Reprinted with permission from The Tax Lawyer, Fall 2016 (70:1), at 367–402. Copyright © 2016 American Bar Association. All rights reserved. This information or any or portion thereof may not be copied or disseminated in any form or by any means or stored in an electronic database or retrieval system without the express written consent of the American Bar Association.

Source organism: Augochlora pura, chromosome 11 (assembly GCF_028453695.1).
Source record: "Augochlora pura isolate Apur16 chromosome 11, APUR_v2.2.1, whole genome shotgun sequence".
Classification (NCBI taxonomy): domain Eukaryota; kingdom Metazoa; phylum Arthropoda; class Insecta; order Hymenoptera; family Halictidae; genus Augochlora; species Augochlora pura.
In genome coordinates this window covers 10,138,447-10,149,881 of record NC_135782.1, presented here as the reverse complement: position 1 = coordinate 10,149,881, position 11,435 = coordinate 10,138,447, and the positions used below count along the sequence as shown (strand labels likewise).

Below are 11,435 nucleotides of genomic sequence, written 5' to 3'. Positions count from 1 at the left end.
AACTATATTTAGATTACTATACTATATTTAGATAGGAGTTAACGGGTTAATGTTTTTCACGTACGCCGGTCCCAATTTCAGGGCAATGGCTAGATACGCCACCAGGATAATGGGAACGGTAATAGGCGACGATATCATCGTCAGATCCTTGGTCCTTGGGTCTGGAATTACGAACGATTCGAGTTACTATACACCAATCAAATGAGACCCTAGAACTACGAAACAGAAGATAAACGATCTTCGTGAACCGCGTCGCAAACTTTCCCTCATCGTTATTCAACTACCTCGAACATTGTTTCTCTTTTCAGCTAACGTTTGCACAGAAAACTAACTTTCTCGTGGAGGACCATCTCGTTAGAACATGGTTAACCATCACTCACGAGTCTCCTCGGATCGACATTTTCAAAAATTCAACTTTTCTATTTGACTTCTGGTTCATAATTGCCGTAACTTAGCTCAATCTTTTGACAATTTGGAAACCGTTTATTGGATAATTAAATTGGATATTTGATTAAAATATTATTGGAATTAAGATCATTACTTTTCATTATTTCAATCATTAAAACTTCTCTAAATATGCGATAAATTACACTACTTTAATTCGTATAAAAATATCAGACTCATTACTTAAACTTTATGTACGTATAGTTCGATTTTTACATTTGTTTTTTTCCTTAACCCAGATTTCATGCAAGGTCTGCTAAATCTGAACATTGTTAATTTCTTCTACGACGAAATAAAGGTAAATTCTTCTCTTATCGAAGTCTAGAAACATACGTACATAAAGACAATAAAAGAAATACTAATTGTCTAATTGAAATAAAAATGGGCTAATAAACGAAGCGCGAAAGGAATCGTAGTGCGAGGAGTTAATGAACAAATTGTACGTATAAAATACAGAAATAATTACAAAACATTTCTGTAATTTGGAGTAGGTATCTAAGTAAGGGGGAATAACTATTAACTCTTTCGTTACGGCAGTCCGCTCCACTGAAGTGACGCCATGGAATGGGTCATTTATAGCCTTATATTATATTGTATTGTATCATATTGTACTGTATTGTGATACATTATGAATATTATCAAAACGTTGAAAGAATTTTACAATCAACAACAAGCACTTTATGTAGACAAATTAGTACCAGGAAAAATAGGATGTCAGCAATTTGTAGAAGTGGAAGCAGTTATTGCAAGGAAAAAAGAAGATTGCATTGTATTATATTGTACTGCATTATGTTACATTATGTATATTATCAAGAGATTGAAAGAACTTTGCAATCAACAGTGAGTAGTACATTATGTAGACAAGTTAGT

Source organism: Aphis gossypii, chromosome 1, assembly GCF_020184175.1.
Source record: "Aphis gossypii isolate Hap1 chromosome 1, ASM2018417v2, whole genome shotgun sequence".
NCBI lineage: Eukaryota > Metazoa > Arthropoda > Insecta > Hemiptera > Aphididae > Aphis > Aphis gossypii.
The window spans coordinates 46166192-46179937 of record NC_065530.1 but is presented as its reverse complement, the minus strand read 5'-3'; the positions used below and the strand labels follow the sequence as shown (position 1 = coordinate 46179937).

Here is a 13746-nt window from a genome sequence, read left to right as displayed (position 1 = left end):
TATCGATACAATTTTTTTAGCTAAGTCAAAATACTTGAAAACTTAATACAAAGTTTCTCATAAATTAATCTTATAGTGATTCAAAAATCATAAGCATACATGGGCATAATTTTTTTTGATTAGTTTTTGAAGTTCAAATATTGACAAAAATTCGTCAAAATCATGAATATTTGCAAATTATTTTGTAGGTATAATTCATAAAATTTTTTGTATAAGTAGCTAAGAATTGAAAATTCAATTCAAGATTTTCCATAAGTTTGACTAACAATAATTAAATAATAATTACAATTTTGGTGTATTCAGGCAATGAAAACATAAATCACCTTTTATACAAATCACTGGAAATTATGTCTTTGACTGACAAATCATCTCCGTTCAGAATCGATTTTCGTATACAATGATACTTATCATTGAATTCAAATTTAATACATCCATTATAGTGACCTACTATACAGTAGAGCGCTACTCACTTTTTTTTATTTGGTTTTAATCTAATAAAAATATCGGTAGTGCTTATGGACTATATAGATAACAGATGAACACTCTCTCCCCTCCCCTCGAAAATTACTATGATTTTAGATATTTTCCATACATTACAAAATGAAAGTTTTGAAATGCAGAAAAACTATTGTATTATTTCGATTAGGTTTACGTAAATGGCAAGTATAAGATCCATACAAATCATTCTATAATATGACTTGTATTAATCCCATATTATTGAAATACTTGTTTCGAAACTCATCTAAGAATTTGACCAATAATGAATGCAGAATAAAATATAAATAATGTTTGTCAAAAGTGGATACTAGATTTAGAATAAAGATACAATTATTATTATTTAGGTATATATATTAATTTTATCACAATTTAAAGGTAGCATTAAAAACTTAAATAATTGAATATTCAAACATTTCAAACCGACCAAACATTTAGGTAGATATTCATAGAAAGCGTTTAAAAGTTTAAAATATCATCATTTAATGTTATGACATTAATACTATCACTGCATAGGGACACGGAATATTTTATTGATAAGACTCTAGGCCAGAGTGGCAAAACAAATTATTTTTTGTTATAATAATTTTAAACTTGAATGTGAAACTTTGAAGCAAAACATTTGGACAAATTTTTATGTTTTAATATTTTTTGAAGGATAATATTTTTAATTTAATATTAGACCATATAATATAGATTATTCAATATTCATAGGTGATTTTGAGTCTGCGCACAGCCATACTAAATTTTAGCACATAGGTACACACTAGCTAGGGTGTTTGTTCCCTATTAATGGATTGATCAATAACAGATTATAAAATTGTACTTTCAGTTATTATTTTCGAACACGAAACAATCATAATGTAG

This Article addresses the legal consequences a taxpayer should consider when deciding whether to comply with the basic requirements of the federal income tax laws. A taxpayer considering noncompliance should consider the government’s authority to assert criminal liability, impose civil tax penalties, and forcibly collect any unpaid tax. Although there are numerous criminal tax offenses, the potential offenses that may affect a taxpayer’s decision whether to comply are the failure to file and failure to pay misdemeanors, tax perjury felony, and attempted tax evasion felony. Similarly, the civil tax penalties that are intended to deter basic noncompliance are the failure to file addition to tax, failure to pay addition to tax, and civil fraud penalty. The remaining penalties (over 100 of them) target various types of behavior engaged in by people other than the taxpayer or that occur after a taxpayer has already decided to file a tax return. Thus, a taxpayer deciding whether to file a tax return or attempt to defraud the government need only consider these three. A taxpayer must also consider that the government is authorized, after satisfying certain procedural requirements, to forcibly collect the tax the taxpayer owes.